Alzheimer’s Disease Week: Foods To Include

Currently western medicine has no effective treatments, instead using medications to reduce dementia symptoms. The average person with Alzheimers is expected to live for eight years after symptoms begin, but before this is the huge toll this disease is having on the familiesdealing with it. Alzheimer’s disease typically affects people aged 65 years and over, although younger-onset Alzheimer’s is on this rise.

Your diet isa huge contributor, and probably the greatest risk factor. To help prevent Alzheimer’s we need to focus on a diet that fuels your brain and body with healthy fats, omits trans-fats and outer processed oils,, contains very little sugar, and is low incarbohydrates. This healthy way of eating is beneficial not only for Alzheimer’s, but diabetes and heart disease as well.

Include

– Organic, unprocessed food is essential

– The Mediterranean Diet has been shown to be one of the best ways of keeping the brain from developing the toxic plaques associated with the development of Alzheimer’s disease.

– Whole grains, a few times a week and ensure they are properly prepared.

– Red meat: 60g once or twice a week (or less)

– Wild-caught seafood twice a week

– Fruits and vegetables, especially leafy greens like spinach and kale and non-starchy veggies like eggplant, cauliflower, artichokes, tomatoes and fennel.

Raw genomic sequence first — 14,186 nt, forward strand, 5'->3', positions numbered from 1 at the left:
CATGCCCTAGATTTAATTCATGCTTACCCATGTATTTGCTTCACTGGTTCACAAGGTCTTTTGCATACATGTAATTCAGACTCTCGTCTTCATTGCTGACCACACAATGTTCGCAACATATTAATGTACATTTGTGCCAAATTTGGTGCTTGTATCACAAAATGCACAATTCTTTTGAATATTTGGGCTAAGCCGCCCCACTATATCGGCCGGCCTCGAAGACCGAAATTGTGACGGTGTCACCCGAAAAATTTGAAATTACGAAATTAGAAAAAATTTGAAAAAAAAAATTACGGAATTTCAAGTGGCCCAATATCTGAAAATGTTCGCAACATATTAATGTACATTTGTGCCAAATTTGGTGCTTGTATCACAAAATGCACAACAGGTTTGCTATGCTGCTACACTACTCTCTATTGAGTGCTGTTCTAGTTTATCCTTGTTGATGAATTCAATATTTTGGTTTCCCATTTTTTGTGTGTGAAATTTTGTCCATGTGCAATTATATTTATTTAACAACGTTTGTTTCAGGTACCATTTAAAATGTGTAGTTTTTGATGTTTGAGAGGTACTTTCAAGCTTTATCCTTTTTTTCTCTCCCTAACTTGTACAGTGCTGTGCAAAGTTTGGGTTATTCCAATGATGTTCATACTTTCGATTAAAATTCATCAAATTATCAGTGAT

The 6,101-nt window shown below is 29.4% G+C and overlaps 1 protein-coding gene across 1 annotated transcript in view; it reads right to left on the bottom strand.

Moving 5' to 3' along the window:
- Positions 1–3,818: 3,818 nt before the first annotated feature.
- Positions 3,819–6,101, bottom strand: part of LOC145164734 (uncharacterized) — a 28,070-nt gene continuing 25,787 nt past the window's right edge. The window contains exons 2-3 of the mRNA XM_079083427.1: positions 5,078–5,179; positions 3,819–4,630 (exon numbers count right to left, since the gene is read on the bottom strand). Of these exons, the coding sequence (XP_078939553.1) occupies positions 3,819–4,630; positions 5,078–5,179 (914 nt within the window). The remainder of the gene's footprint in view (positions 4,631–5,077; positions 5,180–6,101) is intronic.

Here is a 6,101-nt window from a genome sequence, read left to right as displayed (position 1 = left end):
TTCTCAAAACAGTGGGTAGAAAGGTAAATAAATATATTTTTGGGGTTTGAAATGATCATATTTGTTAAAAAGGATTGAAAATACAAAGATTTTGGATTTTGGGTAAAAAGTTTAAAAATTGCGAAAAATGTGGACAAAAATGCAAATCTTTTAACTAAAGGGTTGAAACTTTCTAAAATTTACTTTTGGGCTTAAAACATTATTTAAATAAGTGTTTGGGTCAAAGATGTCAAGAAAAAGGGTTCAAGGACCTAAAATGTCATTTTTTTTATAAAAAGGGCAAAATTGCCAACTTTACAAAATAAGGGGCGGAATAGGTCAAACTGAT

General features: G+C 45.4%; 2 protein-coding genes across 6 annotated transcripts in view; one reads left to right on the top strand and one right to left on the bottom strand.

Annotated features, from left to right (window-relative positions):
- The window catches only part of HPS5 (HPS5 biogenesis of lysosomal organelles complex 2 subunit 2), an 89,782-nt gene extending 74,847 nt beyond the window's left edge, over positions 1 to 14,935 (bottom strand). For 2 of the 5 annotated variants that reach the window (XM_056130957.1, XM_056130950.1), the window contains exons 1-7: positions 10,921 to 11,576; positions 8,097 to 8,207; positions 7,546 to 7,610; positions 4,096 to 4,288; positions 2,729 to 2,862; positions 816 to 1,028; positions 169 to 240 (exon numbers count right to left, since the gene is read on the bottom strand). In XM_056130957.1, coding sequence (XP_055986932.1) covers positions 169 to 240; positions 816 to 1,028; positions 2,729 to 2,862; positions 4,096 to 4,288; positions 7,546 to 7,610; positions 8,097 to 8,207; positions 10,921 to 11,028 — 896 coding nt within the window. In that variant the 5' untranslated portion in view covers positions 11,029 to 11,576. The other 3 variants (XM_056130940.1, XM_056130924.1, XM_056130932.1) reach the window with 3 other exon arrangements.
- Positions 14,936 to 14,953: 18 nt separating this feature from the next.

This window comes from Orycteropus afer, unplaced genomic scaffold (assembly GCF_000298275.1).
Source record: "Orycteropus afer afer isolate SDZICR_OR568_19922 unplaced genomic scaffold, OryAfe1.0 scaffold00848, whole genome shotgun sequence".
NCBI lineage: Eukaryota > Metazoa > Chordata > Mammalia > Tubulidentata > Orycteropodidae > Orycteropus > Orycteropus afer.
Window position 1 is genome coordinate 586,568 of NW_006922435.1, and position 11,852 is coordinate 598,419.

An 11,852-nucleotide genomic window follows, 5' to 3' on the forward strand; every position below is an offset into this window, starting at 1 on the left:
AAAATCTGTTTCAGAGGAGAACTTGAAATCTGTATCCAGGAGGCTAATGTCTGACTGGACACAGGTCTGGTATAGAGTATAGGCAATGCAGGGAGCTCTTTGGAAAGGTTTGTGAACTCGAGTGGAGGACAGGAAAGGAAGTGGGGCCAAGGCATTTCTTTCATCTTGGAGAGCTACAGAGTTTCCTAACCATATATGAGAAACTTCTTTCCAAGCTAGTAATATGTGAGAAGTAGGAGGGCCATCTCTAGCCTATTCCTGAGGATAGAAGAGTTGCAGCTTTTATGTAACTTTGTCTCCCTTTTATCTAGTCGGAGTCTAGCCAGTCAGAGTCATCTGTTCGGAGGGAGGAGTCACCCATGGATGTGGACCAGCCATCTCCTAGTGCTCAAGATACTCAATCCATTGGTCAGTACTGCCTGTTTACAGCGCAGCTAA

– Healthy fats like wild-caught fish, nuts, seeds, olives and their unrefined oils.

– Pulses, legumes and beans, properly prepared.

– Herbs and spices high in antioxidants like parsley, rosemary, oregano.

– Fermented dairy like yoghurt, kefir or quark, to create healthy bacteria in out gut and brain.

– Eggs, goat milk and poultry, organic of course.

– Tea and coffee, organic.

– Clean water. Avoid tap water.

– Red Wine, preferably organic and preservative -free

– Foods high in zinc like pepitas, oysters, organic fermented dairy products like yogurt and kefir, beans and pulses, wild-caught fish and some organic grass-fed meats.

– Coconut oil and MCT, especially when coupled with a low carb’ diet, serves as brain fuel instead of glucose.

– Magnesium rich foods like green leafy veggies, dark chocolate, almonds, pumpkin seeds, yoghurt and kefir, avocado and black beans.

– Fibre: mostly from fruits and veggies, not grains and cereals.

For more info’ on Alzheimer’s Disease, check out my Blog.

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